On “Ernie”

Having learned that Baidu is about to steal my first name for its AI chatbot that’s launching this month, let’s talk about the name Ernie for a bit. (Can I stop them?)

By Ernie Smith

Today in Tedium: Unless you’re Elton John or Lady Gaga or Elliott Smith, you generally don’t get to choose your name. It’s chosen for you, or you inherit it. I inherited my name, a two-syllable dynamo that, in lower-case form, barely expands beyond the x-height of the fonts that display it. (Only the “i” pokes its head out, like an alphabetical periscope of sorts.) It’s a weird name, I fully admit, which makes it somewhat memorable. I’m not a Chad, or a Paul, or a Mike. I’m an Ernie. But it’s that unusual nature that leads it to be used in unusual ways—as you might have heard, one of the most famous Muppets on Sesame Street shares my first name—and it’s perhaps for that reason that I’m writing about it now. I just learned that Baidu, the second-largest search engine in the world, is about to launch an AI chatbot, and it’s named Ernie. Crap, I thought (though I didn’t say “crap,” instead uttering another four-letter word). My name is in danger. I need to do something to protect it. Maybe writing something might offer a reasonable shield. Today’s Tedium looks at the roots of Ernie, and considers why Baidu might have found it a fitting name. — Ernie @ Tedium

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The year that Ernie was at its most popular among baby names, according to the Social Security Administration’s baby name resource page. (Ernest, the “full” name that is often shortened to Ernie, was much more popular, especially in the first half of the 20th century.) The name fell off in popularity around the late 1980s, and even Ernest has seen a sharp decline in recent years. Per The Bump, Ernie is no longer among the 5,000 most popular names, Ernest is no longer in the top 2,000, and after Ernest saw a sharp decline in the last decade, Ernesto is now more popular than Ernest. (However, other sources disagree: Baby Center, which now integrates its own user data, claims the name is making a big comeback, and Ernie is now in the top 1,000 once again.) As for the peak of its success, I’m going to credit the popularity of Ernie Pyle for helping to bring the name to the start of the Baby Boom.

Why yes, I’ve heard the song “Rubber Duckie” before. Why do you ask?

Why “Ernie” is the perfect example of a hypocorism

Ernie didn’t start as Ernie. As noted by Wikitionary and other places, the roots of Ernie started as something closer to ernustuz, a term with Germanic roots, which reflects a certain sense of seriousness or strength. (Pretty sure Sesame Street and Ernest Goes to Camp tag-teamed to totally ruin that nomenclature, but I digress!)

To put it another way, Ernest has evolved over time from a lengthy German name to a name that that escapes borders and is commonly shortened in an oddly piercing way.

Despite the oddity of this name—I don’t know about you, but I don’t run into many Ernies throughout my day to day—I should point out that there are a lot of people there named Ernie, and a lot of them specifically named Ernie Smith.

I am not the most famous Ernie Smith. Glenroy “Ernie” Smith, a Jamaican reggae musician, is. Here’s his most famous song. Enjoy.

The Wikipedia disambiguation page for Ernie Smith lists seven separate Ernie Smiths, none of which are me, while the related disambiguation page for Ernest Smith has 13 entries. I know of at least three separate successful musicians named Ernie or Ernest Smith, numerous athletes, and at least two generations of Ernies that came before me. (As far as I know, I’m the only Ernie Smith that is a modern-day journalist, though I haven’t looked closely.)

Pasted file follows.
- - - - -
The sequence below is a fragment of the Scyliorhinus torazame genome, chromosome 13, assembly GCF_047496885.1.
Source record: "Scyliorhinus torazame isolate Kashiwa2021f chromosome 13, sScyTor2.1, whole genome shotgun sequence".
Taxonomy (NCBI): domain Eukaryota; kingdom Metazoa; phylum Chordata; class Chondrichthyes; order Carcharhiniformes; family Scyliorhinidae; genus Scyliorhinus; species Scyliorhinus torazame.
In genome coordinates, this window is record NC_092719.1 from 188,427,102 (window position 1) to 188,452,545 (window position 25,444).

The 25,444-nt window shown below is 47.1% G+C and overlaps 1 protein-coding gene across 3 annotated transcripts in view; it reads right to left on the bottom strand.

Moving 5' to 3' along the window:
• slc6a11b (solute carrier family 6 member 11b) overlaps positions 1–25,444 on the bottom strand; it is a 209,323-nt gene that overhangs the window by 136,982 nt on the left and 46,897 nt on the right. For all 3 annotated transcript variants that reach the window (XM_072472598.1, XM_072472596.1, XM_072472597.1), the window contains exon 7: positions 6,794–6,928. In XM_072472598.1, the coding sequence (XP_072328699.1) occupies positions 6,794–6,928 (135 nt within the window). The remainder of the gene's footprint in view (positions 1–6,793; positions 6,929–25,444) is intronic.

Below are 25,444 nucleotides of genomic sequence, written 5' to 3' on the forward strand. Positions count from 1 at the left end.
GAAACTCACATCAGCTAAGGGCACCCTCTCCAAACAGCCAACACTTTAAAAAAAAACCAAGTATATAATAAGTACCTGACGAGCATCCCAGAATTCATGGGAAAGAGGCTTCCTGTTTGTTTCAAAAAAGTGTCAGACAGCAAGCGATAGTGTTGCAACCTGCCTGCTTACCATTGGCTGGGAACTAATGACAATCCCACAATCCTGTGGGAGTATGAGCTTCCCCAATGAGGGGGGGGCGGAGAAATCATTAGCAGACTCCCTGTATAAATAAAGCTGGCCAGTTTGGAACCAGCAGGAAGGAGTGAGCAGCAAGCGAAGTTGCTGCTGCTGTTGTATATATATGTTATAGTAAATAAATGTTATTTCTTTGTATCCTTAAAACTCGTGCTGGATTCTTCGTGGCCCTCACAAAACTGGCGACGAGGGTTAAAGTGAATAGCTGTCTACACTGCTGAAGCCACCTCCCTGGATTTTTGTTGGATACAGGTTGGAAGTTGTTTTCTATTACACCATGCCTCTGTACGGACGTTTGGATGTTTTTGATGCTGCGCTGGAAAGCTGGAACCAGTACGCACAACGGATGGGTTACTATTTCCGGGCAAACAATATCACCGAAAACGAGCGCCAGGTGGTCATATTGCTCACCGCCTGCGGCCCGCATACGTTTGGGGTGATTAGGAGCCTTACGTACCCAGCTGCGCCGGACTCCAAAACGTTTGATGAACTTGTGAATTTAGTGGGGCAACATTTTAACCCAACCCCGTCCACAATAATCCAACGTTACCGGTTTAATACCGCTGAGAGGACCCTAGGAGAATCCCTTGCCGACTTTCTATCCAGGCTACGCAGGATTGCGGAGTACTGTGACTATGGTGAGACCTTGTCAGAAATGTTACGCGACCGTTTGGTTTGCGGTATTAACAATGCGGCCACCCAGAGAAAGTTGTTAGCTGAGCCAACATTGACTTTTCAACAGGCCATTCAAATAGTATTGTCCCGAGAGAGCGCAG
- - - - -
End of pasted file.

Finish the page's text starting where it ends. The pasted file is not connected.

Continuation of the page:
Now you might be wondering: Why do people shorten this name from Ernie to Ernest? (Or, in Sheryl Crow parlance, why is it that when his name is William, is she sure it’s Bill or Billy or Mac or Buddy?) That’s because of the concept of the hypocorism, a Greek-derived term that essentially means “pet name.” Yes, we not think of it as such, but Ernie is a pet name, a sign of affection in nomenclature. By not calling me Ernest, you’re showing a sign of appreciation towards me.

These phrases have a tendency to evolve over time, much as the English language itself has. The linguist Peter Trudgill has noted that strongly formal names like Ernest likely evolved into their less formal forms, like Richard to Dick, or Edward to Ed to Eddie, to help support poetic rhyming schemes.

As Trudgill wrote for The New European back in 2020:

But there is another interesting development which can occur in the case of names like Edward: Edwards very often get called, not Ed but Ted—or even Ned.

Nicknames like Ted have been in use ever since the Middle Ages; and it is intriguing to think about how these particular hypocoristics came into being.

They clearly resulted from a playful process which involved speakers in taking an abbreviated one-syllable hypocoristic name and replacing it with some rhyming syllable. Other hypocoristics of this type included Bob from Robert via Rob, Bill from William via Will, and Nell from Helen.

Other well-established nicknames which were arrived at as a result of the same sort of ludic process include Dick from Richard, and Peg from Margaret, though in these two cases other complications came into play.

By that logic, it’s easy to see how we got Ernie. Ernest does not lend itself to an easy rhyme, but a name like Ernie, which ends on a long “e” sound, ends as many other words do.

(Another effect of this, which is not the case for Ernie, is that the push to make names work better in poetry would lead to names with fewer syllables, like Michael to Mike.)

This gradually led to less formal name structures, which have over time become more common. Hence, Ernie.


The name for the artificial intelligence engine, developed by researchers at Baidu, which the company aims to bring to its customers sometime in the coming weeks. The engine, whose name stands for “Enhanced Representation through kNowledge IntEgration” and has been in development since 2019, appears to have been a real stretch for them to reach, given that it’s not even a proper acronym.